Avalos said he once mistakenly asked a patient about their menstrual status and "they said that doesn't relate to them because they are transgender." Since then, Avalos says he has made it his mission to make sure patients have an experience where they are not just comfortable, but also feel cared for and respected.
"I've learned to slow down and listen," he says. "I've seen how Dr. Richardson interacts with patients in a smooth and pleasant manner. She takes that extra time. Listening is key."
Now, Avalos says, he asks the important questions: What are your pronouns? Are you a person who has periods?
"That can sometimes get uncomfortable for nurses or staff members," he said. "So, I also play a part in educating my co-workers. I can see the results of these efforts. I see how grateful patients are after we changed our approach. They are comfortable and feel like their health care is more accessible."
Dr. Richardson says there has been some progress, at least when it comes to the medical school curriculum.
"When I was in medical school, we didn't even talk about LGBTQ+ people," she said. "I love that it's getting attention in medical school where students are getting lectures in trans health. It's more open and less hush-hush."
Representation is key, Dr. Richardson says.
"If I have a Black, lesbian female doctor, I would definitely feel better taken care of," she says. "That's because, I would have a doctor who can relate to me at the same societal level. They understand what it's like to be marginalized. They can understand why some people had trouble accepting me when I came out.
“If physicians cannot build a rapport with their patients, there is a wall up. If you can create a space where patients feel safe, they are able to communicate better with their doctor. As physicians, we can do a better job of taking care of them."
Dr. Richardson says she can relate when patients come in facing similar challenges with family members or friends who may struggle to accept who they are.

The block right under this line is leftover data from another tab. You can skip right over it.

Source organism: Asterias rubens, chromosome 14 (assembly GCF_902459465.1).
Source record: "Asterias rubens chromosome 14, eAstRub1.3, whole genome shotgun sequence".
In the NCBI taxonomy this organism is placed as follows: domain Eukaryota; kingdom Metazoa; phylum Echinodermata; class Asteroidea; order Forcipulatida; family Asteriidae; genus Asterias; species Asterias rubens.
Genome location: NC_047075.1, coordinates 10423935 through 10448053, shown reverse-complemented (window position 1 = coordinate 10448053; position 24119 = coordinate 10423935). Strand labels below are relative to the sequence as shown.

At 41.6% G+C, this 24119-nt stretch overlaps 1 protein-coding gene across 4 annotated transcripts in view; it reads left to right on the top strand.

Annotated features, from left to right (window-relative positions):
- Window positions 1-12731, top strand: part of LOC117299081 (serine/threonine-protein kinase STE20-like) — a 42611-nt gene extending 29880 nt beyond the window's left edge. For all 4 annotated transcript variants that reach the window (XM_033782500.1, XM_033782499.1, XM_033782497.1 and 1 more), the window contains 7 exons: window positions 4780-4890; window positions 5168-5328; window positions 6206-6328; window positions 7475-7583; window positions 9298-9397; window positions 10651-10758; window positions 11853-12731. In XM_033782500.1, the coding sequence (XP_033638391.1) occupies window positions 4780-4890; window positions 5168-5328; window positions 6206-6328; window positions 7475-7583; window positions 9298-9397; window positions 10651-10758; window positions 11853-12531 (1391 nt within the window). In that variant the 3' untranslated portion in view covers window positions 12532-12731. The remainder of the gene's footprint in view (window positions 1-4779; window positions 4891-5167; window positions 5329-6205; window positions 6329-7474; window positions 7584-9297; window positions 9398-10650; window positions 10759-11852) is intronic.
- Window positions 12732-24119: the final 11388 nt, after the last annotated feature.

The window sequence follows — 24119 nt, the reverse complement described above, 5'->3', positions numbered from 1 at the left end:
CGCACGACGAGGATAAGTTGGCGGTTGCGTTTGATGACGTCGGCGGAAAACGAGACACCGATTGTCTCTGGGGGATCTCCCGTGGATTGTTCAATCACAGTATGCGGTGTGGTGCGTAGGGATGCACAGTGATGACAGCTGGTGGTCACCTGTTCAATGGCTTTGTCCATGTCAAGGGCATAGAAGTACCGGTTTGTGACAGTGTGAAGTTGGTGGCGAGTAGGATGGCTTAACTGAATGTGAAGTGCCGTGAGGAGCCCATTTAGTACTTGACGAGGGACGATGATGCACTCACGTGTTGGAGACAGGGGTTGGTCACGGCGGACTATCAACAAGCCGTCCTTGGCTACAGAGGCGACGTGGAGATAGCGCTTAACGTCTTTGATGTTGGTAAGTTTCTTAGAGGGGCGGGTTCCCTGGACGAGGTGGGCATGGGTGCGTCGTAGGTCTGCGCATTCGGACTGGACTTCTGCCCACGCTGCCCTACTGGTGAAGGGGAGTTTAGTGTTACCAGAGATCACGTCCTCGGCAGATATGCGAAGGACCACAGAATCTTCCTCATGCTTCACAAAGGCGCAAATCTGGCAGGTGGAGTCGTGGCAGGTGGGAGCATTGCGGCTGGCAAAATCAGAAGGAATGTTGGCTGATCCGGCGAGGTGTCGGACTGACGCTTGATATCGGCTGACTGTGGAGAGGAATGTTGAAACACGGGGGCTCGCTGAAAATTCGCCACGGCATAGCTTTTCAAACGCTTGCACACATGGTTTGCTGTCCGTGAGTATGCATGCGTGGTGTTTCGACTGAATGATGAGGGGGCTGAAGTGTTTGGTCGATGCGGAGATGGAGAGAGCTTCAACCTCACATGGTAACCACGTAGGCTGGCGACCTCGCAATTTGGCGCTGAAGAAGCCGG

"I find that I can help them because I've been there," she says. "It's why representation matters so much."
Improving access to care
Dr. Richardson strongly believes that all nationalities, races and sexual orientations need to be well represented in the medical community so patients are comfortable and have the choice of seeing who they want to see. Oftentimes, representation is not just a matter of inclusion, but also "a health care access issue," she says.
"If I wasn't here to represent certain groups, some people might never go to a doctor," she says. "It's not just about how much money you have or what type of insurance coverage you have. It's about a certain comfort level that could make the difference to a person seeking or not seeking care.”
Her patient, Ramos, agrees. He said he had no problem asking Dr. Richardson for PrEP (pre-exposure prophylaxis), a medication for those who are HIV-1 negative that helps prevent transmission of the virus through sexual intercourse.
“I wanted the medication so I can have an active sex life, but at the same time, be responsible and take control of my health,” he said.
For Ramos, Pride Month means “taking pride in ourselves and making our health a priority.”
“I finally have a doctor who is on my side and that’s a big deal,” he says. “I feel fortunate that UCLA Health is creating a space where I can talk to a provider who is willing to help, and who is interested in my perspective and my unique health issues.
“It just puts you at ease.”